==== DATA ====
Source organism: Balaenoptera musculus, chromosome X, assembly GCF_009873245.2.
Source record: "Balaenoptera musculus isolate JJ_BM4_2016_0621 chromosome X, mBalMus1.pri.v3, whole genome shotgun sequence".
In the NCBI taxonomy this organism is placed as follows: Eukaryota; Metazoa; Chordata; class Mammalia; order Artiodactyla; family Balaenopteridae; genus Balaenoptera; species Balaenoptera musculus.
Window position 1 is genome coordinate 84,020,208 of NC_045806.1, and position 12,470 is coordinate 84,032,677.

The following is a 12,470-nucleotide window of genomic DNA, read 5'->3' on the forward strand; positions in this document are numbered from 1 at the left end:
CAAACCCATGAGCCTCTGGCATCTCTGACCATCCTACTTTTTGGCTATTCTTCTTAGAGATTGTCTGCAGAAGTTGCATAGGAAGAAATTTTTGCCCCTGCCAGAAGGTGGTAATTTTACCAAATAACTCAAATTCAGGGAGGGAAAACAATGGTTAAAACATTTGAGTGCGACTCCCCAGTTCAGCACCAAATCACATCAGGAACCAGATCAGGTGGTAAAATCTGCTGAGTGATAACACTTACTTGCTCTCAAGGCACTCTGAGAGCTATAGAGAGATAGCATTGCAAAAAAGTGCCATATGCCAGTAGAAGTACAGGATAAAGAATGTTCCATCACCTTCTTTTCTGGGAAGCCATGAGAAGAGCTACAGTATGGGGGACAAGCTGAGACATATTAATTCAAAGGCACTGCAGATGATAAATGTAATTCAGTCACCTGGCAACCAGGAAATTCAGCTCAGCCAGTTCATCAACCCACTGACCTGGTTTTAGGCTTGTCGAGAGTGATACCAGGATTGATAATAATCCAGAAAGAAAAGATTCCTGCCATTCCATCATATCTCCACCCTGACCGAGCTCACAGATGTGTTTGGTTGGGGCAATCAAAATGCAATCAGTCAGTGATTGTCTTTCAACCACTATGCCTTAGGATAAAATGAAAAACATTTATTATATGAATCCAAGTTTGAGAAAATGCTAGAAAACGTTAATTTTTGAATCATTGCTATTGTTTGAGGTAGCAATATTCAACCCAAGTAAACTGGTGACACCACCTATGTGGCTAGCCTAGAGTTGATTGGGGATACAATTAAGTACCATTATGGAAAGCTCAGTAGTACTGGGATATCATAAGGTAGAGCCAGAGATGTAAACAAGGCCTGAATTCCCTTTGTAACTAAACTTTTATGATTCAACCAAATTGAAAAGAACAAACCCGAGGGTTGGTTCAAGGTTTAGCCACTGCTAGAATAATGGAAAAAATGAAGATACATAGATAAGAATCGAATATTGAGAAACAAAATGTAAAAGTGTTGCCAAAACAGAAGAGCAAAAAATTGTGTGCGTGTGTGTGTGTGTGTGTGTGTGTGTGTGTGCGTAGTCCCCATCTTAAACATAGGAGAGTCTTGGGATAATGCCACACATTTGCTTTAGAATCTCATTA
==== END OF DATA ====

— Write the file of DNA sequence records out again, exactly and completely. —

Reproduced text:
Source organism: Balaenoptera musculus, chromosome X, assembly GCF_009873245.2.
Source record: "Balaenoptera musculus isolate JJ_BM4_2016_0621 chromosome X, mBalMus1.pri.v3, whole genome shotgun sequence".
In the NCBI taxonomy this organism is placed as follows: Eukaryota; Metazoa; Chordata; class Mammalia; order Artiodactyla; family Balaenopteridae; genus Balaenoptera; species Balaenoptera musculus.
Window position 1 is genome coordinate 84,020,208 of NC_045806.1, and position 12,470 is coordinate 84,032,677.

The following is a 12,470-nucleotide window of genomic DNA, read 5'->3' on the forward strand; positions in this document are numbered from 1 at the left end:
CAAACCCATGAGCCTCTGGCATCTCTGACCATCCTACTTTTTGGCTATTCTTCTTAGAGATTGTCTGCAGAAGTTGCATAGGAAGAAATTTTTGCCCCTGCCAGAAGGTGGTAATTTTACCAAATAACTCAAATTCAGGGAGGGAAAACAATGGTTAAAACATTTGAGTGCGACTCCCCAGTTCAGCACCAAATCACATCAGGAACCAGATCAGGTGGTAAAATCTGCTGAGTGATAACACTTACTTGCTCTCAAGGCACTCTGAGAGCTATAGAGAGATAGCATTGCAAAAAAGTGCCATATGCCAGTAGAAGTACAGGATAAAGAATGTTCCATCACCTTCTTTTCTGGGAAGCCATGAGAAGAGCTACAGTATGGGGGACAAGCTGAGACATATTAATTCAAAGGCACTGCAGATGATAAATGTAATTCAGTCACCTGGCAACCAGGAAATTCAGCTCAGCCAGTTCATCAACCCACTGACCTGGTTTTAGGCTTGTCGAGAGTGATACCAGGATTGATAATAATCCAGAAAGAAAAGATTCCTGCCATTCCATCATATCTCCACCCTGACCGAGCTCACAGATGTGTTTGGTTGGGGCAATCAAAATGCAATCAGTCAGTGATTGTCTTTCAACCACTATGCCTTAGGATAAAATGAAAAACATTTATTATATGAATCCAAGTTTGAGAAAATGCTAGAAAACGTTAATTTTTGAATCATTGCTATTGTTTGAGGTAGCAATATTCAACCCAAGTAAACTGGTGACACCACCTATGTGGCTAGCCTAGAGTTGATTGGGGATACAATTAAGTACCATTATGGAAAGCTCAGTAGTACTGGGATATCATAAGGTAGAGCCAGAGATGTAAACAAGGCCTGAATTCCCTTTGTAACTAAACTTTTATGATTCAACCAAATTGAAAAGAACAAACCCGAGGGTTGGTTCAAGGTTTAGCCACTGCTAGAATAATGGAAAAAATGAAGATACATAGATAAGAATCGAATATTGAGAAACAAAATGTAAAAGTGTTGCCAAAACAGAAGAGCAAAAAATTGTGTGCGTGTGTGTGTGTGTGTGTGTGTGTGTGTGTGCGTAGTCCCCATCTTAAACATAGGAGAGTCTTGGGATAATGCCACACATTTGCTTTAGAATCTCATTA